Human Viruses and Opportunistic Seaweeds

Hepatitis C Virus (HCV):

HCV infection taints roughly 170 million individuals worldwide[17]. The Hepatitis virus is a single-stranded Ribonucleic Acid (RNA) virus belonging to the family of flaviviruses. Genomic RNA is packed by a core protein which is protected by a bilipid bilayer. Two glycoproteins present in the bilipid layer E1 and E2 constitute virion. The main target organ of the virus is the liver where it attacks hepatocytes causing acute to chronic hepatitis. The virus transmits through blood- to-blood contact[18,19]. Currently available interferon- ribavirin combination therapy is often linked with side effects and a low success rate[20,21].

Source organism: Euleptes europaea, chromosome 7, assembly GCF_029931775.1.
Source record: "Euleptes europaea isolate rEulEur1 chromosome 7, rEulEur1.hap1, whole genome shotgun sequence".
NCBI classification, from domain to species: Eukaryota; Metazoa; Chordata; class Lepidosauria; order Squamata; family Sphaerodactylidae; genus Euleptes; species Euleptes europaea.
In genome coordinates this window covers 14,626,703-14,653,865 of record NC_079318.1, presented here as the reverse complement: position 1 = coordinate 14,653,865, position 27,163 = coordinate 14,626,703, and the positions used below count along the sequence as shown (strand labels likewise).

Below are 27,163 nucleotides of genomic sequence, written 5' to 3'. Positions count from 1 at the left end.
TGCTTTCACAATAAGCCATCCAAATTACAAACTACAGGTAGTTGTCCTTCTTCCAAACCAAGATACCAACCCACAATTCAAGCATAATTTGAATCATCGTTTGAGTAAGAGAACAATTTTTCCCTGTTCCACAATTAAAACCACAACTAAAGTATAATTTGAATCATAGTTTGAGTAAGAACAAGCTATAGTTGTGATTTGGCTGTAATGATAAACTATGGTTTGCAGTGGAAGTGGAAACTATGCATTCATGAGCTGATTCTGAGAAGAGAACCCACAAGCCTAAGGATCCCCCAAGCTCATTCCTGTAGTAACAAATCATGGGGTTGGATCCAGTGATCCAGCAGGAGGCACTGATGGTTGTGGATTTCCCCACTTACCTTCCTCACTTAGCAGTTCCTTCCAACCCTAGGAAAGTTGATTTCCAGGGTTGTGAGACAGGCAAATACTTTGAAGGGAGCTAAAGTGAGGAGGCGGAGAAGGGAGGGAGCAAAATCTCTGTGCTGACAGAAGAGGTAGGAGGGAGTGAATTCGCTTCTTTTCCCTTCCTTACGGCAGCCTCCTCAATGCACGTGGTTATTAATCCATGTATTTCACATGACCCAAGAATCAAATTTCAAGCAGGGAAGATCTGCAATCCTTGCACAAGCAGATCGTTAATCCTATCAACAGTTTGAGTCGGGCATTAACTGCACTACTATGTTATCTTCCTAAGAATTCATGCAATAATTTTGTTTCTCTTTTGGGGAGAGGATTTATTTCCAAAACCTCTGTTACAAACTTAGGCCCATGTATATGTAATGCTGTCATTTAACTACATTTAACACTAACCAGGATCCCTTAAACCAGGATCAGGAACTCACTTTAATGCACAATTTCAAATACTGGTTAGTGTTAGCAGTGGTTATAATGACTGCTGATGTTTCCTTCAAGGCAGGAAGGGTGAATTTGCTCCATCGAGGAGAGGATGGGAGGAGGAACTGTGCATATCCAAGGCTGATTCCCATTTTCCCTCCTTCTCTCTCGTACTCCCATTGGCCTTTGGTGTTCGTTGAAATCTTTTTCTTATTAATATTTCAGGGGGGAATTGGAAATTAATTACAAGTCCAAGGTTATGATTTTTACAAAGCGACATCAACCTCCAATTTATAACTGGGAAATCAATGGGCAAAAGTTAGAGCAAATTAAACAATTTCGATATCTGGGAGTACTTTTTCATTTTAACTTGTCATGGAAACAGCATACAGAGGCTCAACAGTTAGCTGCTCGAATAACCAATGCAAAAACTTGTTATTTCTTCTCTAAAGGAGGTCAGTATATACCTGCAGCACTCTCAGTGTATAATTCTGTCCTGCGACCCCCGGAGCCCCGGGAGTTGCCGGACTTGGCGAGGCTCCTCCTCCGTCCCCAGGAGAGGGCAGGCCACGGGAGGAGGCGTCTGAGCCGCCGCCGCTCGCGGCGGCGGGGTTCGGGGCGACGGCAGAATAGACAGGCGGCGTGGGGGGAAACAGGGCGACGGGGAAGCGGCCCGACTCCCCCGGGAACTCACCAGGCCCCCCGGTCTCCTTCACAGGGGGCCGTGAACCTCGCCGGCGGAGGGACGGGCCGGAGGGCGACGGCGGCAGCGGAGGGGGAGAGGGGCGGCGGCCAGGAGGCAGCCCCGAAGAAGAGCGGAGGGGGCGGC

The exploration led on different seaweeds in this association has demonstrated promising outcomes. Studies suggested that polysaccharide fucoidan isolated from the brown alga Cladosiphon okamuranus has exhibited a considerable antiviral effect on HCV replicon in patients with chronic hepatitis[22]. Aqueous extract of red seaweed Gracilaria tenuistipitata assayed on hepatocyte-derived carcinoma (Huh-7) cell line significantly inhibited HCV replication and virus-induced cyclooxygenase-2 (transcription factor) expression at promoter transactivation and protein levels[23]. Polysaccharides isolated from seaweeds Padina pavonica, Sargassum vulgare of Phaeophyta and Pterocladia capillacea and Laurencia obtusa of Rhodophyta have shown promising ramifications against the HCV. The effect of polysaccharides was evaluated on in vitro model system, liver hepatocellular carcinoma (HepG-2) cells and it was reported that fucoidan, the predominant polysaccharide in Phaeophyta and agar and galactans of Rhodophyta interferes with the attachment of virion to the host cells[24].